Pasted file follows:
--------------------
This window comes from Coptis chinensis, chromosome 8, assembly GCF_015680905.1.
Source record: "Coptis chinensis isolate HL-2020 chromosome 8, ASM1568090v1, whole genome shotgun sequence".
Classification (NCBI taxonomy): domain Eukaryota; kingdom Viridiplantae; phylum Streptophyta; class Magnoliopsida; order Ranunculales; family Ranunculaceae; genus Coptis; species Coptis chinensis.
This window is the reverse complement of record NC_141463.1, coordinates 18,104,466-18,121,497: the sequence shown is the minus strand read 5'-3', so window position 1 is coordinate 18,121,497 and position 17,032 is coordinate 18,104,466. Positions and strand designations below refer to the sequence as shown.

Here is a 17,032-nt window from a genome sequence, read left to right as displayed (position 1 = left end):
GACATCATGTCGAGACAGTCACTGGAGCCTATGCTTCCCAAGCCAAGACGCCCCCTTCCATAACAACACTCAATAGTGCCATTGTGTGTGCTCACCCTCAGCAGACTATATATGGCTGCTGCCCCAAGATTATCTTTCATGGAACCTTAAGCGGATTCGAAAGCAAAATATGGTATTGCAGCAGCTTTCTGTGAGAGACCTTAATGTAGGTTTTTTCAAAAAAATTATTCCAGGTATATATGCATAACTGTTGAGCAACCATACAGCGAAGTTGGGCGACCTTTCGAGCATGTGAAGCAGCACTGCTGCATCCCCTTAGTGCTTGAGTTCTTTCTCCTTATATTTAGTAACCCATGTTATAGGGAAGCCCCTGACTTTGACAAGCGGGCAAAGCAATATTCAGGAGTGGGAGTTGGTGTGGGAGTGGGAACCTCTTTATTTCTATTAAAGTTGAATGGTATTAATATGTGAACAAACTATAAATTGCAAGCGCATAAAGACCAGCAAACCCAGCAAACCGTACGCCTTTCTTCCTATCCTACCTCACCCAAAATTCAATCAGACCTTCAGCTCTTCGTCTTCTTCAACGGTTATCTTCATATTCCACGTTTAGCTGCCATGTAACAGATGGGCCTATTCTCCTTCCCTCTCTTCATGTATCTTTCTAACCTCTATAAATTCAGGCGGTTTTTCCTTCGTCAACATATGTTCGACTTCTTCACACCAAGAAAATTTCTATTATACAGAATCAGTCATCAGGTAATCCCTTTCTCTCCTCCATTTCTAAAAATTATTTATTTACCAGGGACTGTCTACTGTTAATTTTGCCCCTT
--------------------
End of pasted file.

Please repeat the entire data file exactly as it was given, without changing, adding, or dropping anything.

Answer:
This window comes from Coptis chinensis, chromosome 8, assembly GCF_015680905.1.
Source record: "Coptis chinensis isolate HL-2020 chromosome 8, ASM1568090v1, whole genome shotgun sequence".
Classification (NCBI taxonomy): domain Eukaryota; kingdom Viridiplantae; phylum Streptophyta; class Magnoliopsida; order Ranunculales; family Ranunculaceae; genus Coptis; species Coptis chinensis.
This window is the reverse complement of record NC_141463.1, coordinates 18,104,466-18,121,497: the sequence shown is the minus strand read 5'-3', so window position 1 is coordinate 18,121,497 and position 17,032 is coordinate 18,104,466. Positions and strand designations below refer to the sequence as shown.

Here is a 17,032-nt window from a genome sequence, read left to right as displayed (position 1 = left end):
GACATCATGTCGAGACAGTCACTGGAGCCTATGCTTCCCAAGCCAAGACGCCCCCTTCCATAACAACACTCAATAGTGCCATTGTGTGTGCTCACCCTCAGCAGACTATATATGGCTGCTGCCCCAAGATTATCTTTCATGGAACCTTAAGCGGATTCGAAAGCAAAATATGGTATTGCAGCAGCTTTCTGTGAGAGACCTTAATGTAGGTTTTTTCAAAAAAATTATTCCAGGTATATATGCATAACTGTTGAGCAACCATACAGCGAAGTTGGGCGACCTTTCGAGCATGTGAAGCAGCACTGCTGCATCCCCTTAGTGCTTGAGTTCTTTCTCCTTATATTTAGTAACCCATGTTATAGGGAAGCCCCTGACTTTGACAAGCGGGCAAAGCAATATTCAGGAGTGGGAGTTGGTGTGGGAGTGGGAACCTCTTTATTTCTATTAAAGTTGAATGGTATTAATATGTGAACAAACTATAAATTGCAAGCGCATAAAGACCAGCAAACCCAGCAAACCGTACGCCTTTCTTCCTATCCTACCTCACCCAAAATTCAATCAGACCTTCAGCTCTTCGTCTTCTTCAACGGTTATCTTCATATTCCACGTTTAGCTGCCATGTAACAGATGGGCCTATTCTCCTTCCCTCTCTTCATGTATCTTTCTAACCTCTATAAATTCAGGCGGTTTTTCCTTCGTCAACATATGTTCGACTTCTTCACACCAAGAAAATTTCTATTATACAGAATCAGTCATCAGGTAATCCCTTTCTCTCCTCCATTTCTAAAAATTATTTATTTACCAGGGACTGTCTACTGTTAATTTTGCCCCTT